Francis Bacon, lawyer, scientist, philosopher, and wearer of jaunty hats, commented on many things during his lifetime. One area of interest for him was the Curiosity Cabinet, otherwise known as the original Pinterest.
I have to wonder what Bacon would have made of the Internet and the proliferation of image, heavy sites where people can get accounts and “curate” their own content. Bacon, writing of the “wonder cabinet,” described them as follows:
the cabinet can contain “whatsoever the hand of man by exquisite art or engine has made rare in stuff, form, or motion: whatsoever singularity, chance, and the shuffle of things hath produced: whatsoever Nature has wrought in things that want life and may be kept: shall be sorted and included.”
There’s a definite tension between organization and chaos in the curiosity cabinet. Each cabinet was highly individualized, a representation of the world-view of the creator that was organized (or not) according to personal preference. And with each cabinet, the private collector became a semi-public curator, arranging and displaying their curiosities in visually interesting ways for all (of their wealthy friends) to see. Curiosity cabinets used to be mechanisms for establishing social prestige, and this is still true among the digital collections on the Web.
Today, the tensions between chaos and organization, between standard norms and individuality, between curator and viewer is apparent the second you get on the main page of of a site like Pinterest. Anyone and everyone can become their own digital “curator” now. All you need is a love of finding neat images online, a free account at a site like Flickr or Pinterest, and some time to spare in categorizing your treasure trove. And anyone and everyone is now also a viewer of such collections, armed with the power of their gaze and increased options for selective vision.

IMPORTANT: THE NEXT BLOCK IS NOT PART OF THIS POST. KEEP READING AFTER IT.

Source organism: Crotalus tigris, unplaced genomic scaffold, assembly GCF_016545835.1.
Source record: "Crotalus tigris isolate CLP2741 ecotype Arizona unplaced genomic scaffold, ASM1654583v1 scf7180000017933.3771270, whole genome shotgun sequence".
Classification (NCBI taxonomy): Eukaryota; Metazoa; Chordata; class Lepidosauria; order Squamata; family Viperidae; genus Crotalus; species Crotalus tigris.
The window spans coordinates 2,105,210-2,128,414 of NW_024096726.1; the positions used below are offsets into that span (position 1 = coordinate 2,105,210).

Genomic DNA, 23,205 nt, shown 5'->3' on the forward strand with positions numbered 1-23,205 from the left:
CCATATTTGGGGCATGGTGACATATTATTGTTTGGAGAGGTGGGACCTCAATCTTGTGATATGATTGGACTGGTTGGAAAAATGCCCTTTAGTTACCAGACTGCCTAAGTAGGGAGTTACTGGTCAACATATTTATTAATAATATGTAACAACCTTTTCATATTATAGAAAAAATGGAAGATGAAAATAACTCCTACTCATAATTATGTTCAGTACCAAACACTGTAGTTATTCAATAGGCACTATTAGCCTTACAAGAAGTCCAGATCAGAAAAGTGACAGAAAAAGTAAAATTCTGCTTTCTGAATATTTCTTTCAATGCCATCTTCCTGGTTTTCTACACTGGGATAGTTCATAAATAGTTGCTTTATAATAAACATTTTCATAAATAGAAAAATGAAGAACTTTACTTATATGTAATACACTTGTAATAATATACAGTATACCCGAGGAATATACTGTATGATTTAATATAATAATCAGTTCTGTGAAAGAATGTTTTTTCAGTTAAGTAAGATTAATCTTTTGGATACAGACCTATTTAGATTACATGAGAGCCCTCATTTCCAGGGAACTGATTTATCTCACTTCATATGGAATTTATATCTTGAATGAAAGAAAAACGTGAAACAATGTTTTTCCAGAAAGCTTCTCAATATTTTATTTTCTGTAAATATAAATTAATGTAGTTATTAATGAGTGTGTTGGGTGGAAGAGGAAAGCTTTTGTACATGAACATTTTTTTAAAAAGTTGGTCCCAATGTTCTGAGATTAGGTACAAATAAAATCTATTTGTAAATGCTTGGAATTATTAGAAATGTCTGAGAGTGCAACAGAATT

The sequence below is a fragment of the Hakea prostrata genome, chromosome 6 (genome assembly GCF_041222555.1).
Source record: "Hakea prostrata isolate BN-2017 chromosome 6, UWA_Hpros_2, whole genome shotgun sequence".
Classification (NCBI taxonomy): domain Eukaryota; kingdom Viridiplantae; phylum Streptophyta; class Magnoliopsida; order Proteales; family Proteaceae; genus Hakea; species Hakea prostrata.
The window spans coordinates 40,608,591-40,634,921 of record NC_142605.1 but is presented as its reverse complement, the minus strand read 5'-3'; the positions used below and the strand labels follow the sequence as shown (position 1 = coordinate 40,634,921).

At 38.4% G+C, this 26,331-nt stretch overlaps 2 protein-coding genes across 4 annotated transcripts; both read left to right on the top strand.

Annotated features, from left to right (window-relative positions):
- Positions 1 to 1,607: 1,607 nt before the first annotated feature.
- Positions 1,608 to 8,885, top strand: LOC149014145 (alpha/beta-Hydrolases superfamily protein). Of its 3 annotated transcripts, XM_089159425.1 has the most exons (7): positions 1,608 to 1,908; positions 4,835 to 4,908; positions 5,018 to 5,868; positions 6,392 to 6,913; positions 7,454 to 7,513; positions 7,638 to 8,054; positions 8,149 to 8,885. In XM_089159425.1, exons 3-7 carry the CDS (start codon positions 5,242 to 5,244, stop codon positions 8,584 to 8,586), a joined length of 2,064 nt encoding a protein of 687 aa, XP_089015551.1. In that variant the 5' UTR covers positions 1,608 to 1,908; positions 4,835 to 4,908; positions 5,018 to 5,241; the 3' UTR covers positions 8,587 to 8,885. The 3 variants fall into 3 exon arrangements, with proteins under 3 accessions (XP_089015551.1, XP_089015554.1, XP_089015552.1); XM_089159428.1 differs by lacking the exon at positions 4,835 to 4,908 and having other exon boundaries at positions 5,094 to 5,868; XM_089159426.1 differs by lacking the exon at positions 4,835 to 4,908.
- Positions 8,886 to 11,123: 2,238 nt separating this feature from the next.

Curiosity Cabinet by Maissa Toulet - http://www.maissatoulet.fr/cabinetdecuriosite.html
Issues of ownership and vision come into play here, and I’ll close with a few brief thoughts on how modern digital curation both replicates the ye olde curiosity cabinet and veers away from it.
At face value, sites like Pinterest seem like curiosity cabinets coming into the 21st century. And yet, the issue of ownership introduces a whole host of other issues. Cabinets used to belong very clearly the person creating them. They owned the cabinet itself and the items inside. On the Internet, who actually owns things? I have my own Pinterest account, yet the items on my digital “cabinets” are clearly on loan. Every item I “pin” links out to another site. The items and images I have “curated” are both mine and not mine.
In a related vein, the intent of my curated collection becomes somewhat meaningless on the Internet. Anyone can follow my boards on Pinterest, or not. And people can even follow a few select boards and ignore others. The totality of my collection can be accepted, limited, or outright ignored by fellow “curators” on the site. It’s as if someone threw a drape over the right side of someone’s curiosity cabinet and insisted at only examining the left side.
Curiosity Cabinet with a vision theme by Maissa Toulet
The tension between chaos and organization not only effect curators and collections, but also the individuals viewing such collections on the Internet.
For some neat examples of curiosity cabinets through the ages, check out Maissa Toulet’s work, a 1900 Seattle curiosity shop at Retronaut, and curiosity cabinet patterns on Flickr.